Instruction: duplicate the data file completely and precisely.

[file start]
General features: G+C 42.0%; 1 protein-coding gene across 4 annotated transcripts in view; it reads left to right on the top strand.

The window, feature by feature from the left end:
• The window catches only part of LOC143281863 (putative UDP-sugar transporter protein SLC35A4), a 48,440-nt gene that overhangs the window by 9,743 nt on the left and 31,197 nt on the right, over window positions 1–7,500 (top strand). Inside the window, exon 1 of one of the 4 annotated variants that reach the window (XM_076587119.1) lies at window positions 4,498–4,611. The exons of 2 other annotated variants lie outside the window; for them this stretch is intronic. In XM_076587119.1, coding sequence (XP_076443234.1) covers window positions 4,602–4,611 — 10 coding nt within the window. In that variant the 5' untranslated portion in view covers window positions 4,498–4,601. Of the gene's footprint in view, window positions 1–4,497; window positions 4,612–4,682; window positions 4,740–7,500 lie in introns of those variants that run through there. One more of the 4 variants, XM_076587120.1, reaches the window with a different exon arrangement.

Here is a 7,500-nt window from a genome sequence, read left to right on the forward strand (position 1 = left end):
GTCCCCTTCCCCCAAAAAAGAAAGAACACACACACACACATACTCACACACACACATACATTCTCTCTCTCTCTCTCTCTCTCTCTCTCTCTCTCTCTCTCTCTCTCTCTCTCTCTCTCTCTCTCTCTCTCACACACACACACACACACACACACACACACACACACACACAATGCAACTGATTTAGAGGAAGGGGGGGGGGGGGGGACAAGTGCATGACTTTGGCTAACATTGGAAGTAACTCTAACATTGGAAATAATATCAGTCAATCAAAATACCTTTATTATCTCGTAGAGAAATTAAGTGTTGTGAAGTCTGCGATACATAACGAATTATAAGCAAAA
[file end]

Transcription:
General features: G+C 42.0%; 1 protein-coding gene across 4 annotated transcripts in view; it reads left to right on the top strand.

The window, feature by feature from the left end:
• The window catches only part of LOC143281863 (putative UDP-sugar transporter protein SLC35A4), a 48,440-nt gene that overhangs the window by 9,743 nt on the left and 31,197 nt on the right, over window positions 1–7,500 (top strand). Inside the window, exon 1 of one of the 4 annotated variants that reach the window (XM_076587119.1) lies at window positions 4,498–4,611. The exons of 2 other annotated variants lie outside the window; for them this stretch is intronic. In XM_076587119.1, coding sequence (XP_076443234.1) covers window positions 4,602–4,611 — 10 coding nt within the window. In that variant the 5' untranslated portion in view covers window positions 4,498–4,601. Of the gene's footprint in view, window positions 1–4,497; window positions 4,612–4,682; window positions 4,740–7,500 lie in introns of those variants that run through there. One more of the 4 variants, XM_076587120.1, reaches the window with a different exon arrangement.

Here is a 7,500-nt window from a genome sequence, read left to right on the forward strand (position 1 = left end):
GTCCCCTTCCCCCAAAAAAGAAAGAACACACACACACACATACTCACACACACACATACATTCTCTCTCTCTCTCTCTCTCTCTCTCTCTCTCTCTCTCTCTCTCTCTCTCTCTCTCTCTCTCTCTCTCTCACACACACACACACACACACACACACACACACACACACACAATGCAACTGATTTAGAGGAAGGGGGGGGGGGGGGGACAAGTGCATGACTTTGGCTAACATTGGAAGTAACTCTAACATTGGAAATAATATCAGTCAATCAAAATACCTTTATTATCTCGTAGAGAAATTAAGTGTTGTGAAGTCTGCGATACATAACGAATTATAAGCAAAA